Hong Kong Exchanges & Clearing (HKEx) has laid out details of an “urgent and necessary” strategic plan to allow it to compete with the emergence of local rivals, tackle competition from other global exchanges and survive future financial shocks.

The plan, described this week by Charles Li, chief executive, is a sign that HKEx has become the latest exchange in Asia to overhaul its business in response to emerging pressures of competition in share dealing, the growth of “high-frequency” trading and opportunities in derivatives thrown up by the post-crisis push to regulate over-the-counter derivatives markets.

It will be closely watched by HKEx’s global peers that have faced the same pressures and have been part of a wave of consolidation that has swept the sector in the past nine months.

HKEx is the world largest exchange operator, as measured by the group’s market capitalisation as a listed entity, but has stayed on the sidelines of consolidation so far. Its plan involves a series of reforms, which Mr Li said were needed to ensure HKEx’s survival during “rainy days”.

“Although Hong Kong’s financial markets have achieved extraordinary growth in the past decade, there are still a number of weaknesses and vulnerabilities, some of which could be fatal in the next crisis or could hamper [our] structural transformation,” Mr Li said. “Therefore, we need to remedy those weaknesses by kicking off market structure reforms now.”

Mr Li said that while HKEx continued to benefit as a listings centre for mainland Chinese companies and derived a large portion of its business from China, the “marginal benefit from new listings from the mainland has begun to fall given the already very large base of our market capitalisation”.

“Therefore, we need to explore new opportunities and start new chapters,” said Mr Li, a former JPMorgan banker and the first mainlander to run the exchange.

HKEx has aligned the opening time of its market to that of mainland Chinese markets, and plans to align the opening of the afternoon session in March next year. It also intends to extend opening hours of its futures market to capture more business from Europe.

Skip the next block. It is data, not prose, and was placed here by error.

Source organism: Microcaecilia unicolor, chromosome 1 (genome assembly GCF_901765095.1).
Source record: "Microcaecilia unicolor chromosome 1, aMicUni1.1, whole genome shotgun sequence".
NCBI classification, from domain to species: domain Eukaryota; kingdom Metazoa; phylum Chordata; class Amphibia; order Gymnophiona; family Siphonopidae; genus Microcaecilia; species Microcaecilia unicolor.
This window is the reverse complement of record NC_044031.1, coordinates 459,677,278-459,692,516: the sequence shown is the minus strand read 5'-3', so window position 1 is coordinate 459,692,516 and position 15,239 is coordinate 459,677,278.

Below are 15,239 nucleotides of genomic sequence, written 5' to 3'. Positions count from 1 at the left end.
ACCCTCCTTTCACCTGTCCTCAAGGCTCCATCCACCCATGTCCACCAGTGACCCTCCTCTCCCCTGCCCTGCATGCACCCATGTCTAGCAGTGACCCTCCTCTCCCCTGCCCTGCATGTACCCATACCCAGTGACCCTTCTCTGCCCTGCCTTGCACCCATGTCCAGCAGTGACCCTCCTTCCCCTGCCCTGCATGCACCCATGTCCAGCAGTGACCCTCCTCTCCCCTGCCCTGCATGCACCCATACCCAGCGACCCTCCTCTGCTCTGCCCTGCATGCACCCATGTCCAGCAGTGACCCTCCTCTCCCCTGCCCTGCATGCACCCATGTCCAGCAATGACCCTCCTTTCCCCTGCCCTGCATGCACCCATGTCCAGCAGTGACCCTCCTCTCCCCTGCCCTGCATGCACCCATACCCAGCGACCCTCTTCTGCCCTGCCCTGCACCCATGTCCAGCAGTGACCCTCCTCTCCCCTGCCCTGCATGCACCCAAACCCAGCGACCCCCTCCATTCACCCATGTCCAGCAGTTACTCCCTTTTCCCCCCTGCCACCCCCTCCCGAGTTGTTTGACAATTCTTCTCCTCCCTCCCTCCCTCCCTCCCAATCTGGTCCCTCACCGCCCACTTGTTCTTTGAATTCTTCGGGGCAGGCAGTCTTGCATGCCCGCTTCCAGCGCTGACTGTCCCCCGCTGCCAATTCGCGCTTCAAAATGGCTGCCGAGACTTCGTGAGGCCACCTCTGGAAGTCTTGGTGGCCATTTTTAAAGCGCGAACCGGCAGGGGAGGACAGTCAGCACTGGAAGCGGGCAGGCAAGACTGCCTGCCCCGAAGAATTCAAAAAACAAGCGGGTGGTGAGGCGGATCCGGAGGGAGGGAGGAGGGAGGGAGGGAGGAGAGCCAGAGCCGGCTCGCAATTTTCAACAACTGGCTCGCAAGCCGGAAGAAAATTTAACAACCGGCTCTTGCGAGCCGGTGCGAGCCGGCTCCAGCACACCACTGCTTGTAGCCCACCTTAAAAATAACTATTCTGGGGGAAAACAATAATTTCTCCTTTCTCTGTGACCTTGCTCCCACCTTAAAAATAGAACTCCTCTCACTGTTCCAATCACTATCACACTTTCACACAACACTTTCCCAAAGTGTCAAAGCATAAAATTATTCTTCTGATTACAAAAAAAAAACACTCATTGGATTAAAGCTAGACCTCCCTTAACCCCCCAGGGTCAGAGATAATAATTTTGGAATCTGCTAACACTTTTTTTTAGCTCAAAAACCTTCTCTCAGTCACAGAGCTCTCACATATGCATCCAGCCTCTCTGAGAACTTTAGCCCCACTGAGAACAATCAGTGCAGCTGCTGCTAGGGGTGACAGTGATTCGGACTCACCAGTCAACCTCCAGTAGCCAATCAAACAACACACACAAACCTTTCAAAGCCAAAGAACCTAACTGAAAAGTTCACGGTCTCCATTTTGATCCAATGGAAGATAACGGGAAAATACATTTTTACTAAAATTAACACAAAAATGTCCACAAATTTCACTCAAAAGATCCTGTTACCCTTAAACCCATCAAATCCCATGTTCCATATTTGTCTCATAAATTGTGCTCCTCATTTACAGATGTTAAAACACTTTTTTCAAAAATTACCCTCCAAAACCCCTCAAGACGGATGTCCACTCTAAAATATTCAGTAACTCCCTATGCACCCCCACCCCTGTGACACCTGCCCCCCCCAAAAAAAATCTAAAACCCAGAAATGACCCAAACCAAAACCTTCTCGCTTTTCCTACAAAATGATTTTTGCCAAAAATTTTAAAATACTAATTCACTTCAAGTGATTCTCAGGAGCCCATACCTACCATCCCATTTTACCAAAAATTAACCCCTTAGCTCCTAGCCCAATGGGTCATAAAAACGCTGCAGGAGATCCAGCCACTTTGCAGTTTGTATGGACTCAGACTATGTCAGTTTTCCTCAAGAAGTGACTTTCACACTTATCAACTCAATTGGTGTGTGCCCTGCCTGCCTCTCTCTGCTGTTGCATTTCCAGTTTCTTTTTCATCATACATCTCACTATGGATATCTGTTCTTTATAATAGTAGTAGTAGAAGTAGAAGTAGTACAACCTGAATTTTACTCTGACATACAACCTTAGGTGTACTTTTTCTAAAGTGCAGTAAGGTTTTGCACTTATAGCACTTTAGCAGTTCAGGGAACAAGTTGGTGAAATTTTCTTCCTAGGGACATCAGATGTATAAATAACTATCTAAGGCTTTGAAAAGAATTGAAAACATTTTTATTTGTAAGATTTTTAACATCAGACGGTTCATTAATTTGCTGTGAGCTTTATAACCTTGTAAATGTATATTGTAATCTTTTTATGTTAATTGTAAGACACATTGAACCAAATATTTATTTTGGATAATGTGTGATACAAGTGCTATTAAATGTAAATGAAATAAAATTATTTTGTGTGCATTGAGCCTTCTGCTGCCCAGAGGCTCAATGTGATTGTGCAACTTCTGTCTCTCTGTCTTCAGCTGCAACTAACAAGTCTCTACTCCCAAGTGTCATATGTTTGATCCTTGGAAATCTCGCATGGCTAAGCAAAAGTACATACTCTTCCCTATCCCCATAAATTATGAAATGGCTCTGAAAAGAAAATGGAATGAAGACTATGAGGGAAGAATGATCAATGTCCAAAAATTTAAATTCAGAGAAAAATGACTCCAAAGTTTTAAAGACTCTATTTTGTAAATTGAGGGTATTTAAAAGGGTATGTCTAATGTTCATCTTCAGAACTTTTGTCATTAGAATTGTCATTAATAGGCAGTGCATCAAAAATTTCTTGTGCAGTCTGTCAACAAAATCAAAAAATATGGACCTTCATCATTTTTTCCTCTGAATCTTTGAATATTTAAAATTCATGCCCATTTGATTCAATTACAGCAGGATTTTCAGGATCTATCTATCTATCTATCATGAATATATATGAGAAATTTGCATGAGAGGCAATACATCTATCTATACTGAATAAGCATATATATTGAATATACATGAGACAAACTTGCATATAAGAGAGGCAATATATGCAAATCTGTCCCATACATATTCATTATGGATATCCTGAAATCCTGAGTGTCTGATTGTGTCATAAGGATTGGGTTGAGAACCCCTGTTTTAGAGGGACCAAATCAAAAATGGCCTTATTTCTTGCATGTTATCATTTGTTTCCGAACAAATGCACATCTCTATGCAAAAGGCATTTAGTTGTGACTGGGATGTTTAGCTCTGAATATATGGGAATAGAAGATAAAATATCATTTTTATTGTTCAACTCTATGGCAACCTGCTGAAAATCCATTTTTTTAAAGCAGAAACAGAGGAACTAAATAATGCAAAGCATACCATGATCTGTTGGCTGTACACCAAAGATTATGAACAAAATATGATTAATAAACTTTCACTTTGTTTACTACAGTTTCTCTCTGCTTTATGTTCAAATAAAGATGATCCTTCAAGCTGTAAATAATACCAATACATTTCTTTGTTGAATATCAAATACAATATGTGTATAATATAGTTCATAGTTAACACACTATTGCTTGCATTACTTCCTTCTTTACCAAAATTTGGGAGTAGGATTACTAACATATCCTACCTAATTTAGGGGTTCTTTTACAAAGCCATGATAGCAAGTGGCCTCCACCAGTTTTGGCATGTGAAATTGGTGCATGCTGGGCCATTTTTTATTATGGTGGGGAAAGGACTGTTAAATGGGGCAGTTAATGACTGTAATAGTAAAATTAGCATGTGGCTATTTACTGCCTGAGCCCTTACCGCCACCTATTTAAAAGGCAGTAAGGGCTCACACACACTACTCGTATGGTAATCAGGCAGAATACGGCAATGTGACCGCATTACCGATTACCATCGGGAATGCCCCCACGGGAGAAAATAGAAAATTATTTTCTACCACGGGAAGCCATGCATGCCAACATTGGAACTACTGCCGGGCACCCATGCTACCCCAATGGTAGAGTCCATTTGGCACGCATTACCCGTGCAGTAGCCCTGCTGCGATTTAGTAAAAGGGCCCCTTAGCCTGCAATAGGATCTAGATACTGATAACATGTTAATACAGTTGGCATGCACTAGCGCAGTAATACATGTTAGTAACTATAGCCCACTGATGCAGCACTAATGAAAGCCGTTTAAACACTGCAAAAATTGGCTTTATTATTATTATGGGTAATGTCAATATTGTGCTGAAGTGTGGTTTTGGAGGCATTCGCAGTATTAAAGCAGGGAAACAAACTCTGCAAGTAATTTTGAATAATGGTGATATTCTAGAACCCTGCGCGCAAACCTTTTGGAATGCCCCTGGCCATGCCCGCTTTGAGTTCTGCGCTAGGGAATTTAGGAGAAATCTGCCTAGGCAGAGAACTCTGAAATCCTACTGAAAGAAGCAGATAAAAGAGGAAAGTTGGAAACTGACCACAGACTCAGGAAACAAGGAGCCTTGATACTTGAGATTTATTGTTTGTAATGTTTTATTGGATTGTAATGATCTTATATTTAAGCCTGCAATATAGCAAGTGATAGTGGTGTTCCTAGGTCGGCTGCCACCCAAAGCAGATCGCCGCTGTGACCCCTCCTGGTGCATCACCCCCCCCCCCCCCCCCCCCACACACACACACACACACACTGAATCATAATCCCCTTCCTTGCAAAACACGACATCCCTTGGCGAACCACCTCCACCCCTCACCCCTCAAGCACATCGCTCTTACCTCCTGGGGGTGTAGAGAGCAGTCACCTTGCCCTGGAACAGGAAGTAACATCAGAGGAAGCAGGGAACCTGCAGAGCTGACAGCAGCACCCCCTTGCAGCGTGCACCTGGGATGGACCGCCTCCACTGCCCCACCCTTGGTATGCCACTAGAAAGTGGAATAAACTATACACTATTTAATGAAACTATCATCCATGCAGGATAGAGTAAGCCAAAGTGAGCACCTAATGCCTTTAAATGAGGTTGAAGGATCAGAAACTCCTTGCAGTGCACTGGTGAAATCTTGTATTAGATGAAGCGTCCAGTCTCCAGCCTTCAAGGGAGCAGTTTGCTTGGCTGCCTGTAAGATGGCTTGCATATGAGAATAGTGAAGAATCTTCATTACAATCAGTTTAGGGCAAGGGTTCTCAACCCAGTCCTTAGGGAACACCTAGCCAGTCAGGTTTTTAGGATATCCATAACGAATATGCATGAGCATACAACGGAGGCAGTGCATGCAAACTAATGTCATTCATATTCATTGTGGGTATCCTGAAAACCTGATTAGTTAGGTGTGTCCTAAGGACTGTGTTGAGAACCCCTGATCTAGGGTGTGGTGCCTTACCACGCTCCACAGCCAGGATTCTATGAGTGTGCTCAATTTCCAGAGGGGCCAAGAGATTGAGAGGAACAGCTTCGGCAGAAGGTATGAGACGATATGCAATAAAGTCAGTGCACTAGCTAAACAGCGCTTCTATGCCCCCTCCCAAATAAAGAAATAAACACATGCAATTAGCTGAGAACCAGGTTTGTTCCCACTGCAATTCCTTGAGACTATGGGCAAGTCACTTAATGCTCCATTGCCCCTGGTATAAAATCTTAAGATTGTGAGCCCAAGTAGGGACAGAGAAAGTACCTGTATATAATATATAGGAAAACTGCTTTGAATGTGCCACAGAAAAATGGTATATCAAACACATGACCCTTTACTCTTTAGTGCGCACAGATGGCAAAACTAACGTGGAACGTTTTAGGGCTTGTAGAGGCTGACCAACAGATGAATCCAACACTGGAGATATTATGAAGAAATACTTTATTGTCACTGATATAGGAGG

It is building a data centre in Kowloon, in part to attract high-frequency traders, and has signalled its intention to launch clearing of OTC interest rate swaps.

Mr Li acknowledged that HKEx was facing “more and more intense competition both internally and externally” from alternative trading venues such as “dark pools” in Hong Kong.

“We will inevitably compete with our international peers as we execute on our strategy,” he added.

Mr Li said said the group needed to boost investment in IT infrastructure such as the data centre, and dismissed concerns over high-frequency trading.

“We do not agree with the view that enhancing our IT infrastructure favours high-frequency traders or the large brokers. Building the IT infrastructure is like building a highway; we should not abandon highway construction just because a few do not want to invest in new cars or a few fear accidents,” he said.

Mr Li said Hong Kong’s market framework, which includes stamp duty, “effectively limits high-frequency trading, just like a highway with many toll booths discourages speeding”.

“Besides, even if we don’t build the highway, we cannot prevent others from doing so and diverting liquidity, leading to market fragmentation,” he said.

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